Strykowski was not able to return to work after his six weeks of PTO elapsed. On October 16, 2001, after his PTO time had run out, he requested a formal medical leave of absence from Human Resources to begin on October 8, 2001 and to continue for six months (the maximum allowed under RNS "s policy). Strykowski chose October 8, 2001, because his six weeks of PTO expired on that date. He intended to return to work prior to the expiration of the twelve weeks guaranteed under the FMLA. In support of his request, Strykowski submitted a note from his physician, which stated that his medical condition began on August 28, 2001, its duration was "unknown at present" and that Strykowski "needs a walker for balance." Human Resources granted Strykowski's leave request and informed him that he was being placed on Family and Medical Leave effective October 8, 2001.

C. Proposal to Return to Work

In the beginning of November 2001, Strykowski visited his immediate supervisor at the hospital to discuss his return to work Although he no longer needed a walker and could use a cane to walk, Strykowski told his boss that he continued to have problems with his balance. They discussed Strykowski returning to work on a trial basis working in the pulmonary function lab. Strykowski claims that there were other jobs besides the pulmonary function lab such as oxygen rounds that he could perform, whereas RNS claims that he proposed working solely in the lab.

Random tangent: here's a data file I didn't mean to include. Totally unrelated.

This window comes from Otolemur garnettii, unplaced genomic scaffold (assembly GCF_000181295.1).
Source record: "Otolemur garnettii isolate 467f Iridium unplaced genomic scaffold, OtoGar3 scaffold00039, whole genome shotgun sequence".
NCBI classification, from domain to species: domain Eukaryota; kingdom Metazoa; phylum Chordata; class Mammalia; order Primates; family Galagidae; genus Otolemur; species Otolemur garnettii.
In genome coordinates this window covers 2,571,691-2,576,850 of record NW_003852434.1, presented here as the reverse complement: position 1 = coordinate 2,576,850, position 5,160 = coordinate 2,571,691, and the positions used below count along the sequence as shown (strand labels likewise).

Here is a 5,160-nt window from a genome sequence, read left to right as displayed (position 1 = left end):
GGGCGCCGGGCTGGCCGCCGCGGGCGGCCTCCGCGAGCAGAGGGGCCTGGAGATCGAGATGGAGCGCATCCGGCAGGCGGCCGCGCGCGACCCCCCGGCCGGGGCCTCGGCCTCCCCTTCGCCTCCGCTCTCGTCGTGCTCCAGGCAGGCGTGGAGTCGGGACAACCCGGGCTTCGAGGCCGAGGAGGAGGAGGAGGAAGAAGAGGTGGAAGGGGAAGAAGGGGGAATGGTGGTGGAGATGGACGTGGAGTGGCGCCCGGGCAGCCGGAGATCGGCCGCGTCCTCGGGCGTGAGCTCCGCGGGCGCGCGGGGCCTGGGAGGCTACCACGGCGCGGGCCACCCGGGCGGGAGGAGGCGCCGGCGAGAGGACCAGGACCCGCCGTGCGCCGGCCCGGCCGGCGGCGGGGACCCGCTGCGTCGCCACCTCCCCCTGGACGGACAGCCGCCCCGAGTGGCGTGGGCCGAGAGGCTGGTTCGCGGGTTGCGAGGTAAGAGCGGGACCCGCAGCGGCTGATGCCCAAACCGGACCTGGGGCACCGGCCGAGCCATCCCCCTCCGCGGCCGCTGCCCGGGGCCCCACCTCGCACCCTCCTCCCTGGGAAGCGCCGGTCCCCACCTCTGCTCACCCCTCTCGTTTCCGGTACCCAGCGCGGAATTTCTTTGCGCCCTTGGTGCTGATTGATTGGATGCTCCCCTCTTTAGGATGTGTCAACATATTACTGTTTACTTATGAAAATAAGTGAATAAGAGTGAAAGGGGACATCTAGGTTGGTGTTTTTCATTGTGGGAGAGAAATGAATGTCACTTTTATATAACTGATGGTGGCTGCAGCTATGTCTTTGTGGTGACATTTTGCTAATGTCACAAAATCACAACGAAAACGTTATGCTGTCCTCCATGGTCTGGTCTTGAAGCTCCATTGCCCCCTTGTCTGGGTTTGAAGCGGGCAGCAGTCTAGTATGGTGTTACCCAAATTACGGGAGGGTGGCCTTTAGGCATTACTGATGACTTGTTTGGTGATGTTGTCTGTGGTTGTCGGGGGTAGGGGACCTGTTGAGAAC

Although one of the duties of a respiratory therapist is to administer pulmonary function tests, Strykowski was not trained for and did not work in the pulmonaiy function lab because the lab is not open during the evenings, when he primarily worked. The pulmonary function tests are often performed in a dedicated pulmonary function lab although there is a portable bedside tester. The day shift respiratory therapists rotate through the pulmonary function lab. One day shift respiratory therapist, Fred Hotel, works in the lab more than others, but also performs the other duties of a respiratory therapist. For a few years in the early 1990s Hotel was the only respiratory therapist who worked in the pulmonary function lab but it was decided that others should be cross-trained and about 5 respiratory therapists now can work in the lab.

Strykowski intended to return part-time, working four hours a day. Strykowski and his immediate supervisor agreed that he would return to work on December 3, 2001. This arrangement required Strykowski to be moved from night to day shift and to be trained to work in the pulmonary function lab in a newly created position dedicated to the pulmonary function lab.

On November 12, 2001, Strykowski wrote a letter to Dr. Bauer, his surgeon, describing his limitations and asking Dr. Bauer to prepare a letter reciting the same limitations. Strykowski claims the purpose of the letter was to obtain bus service to his home as he had difficulty climbing stairs. Dr. Bauer's letter ...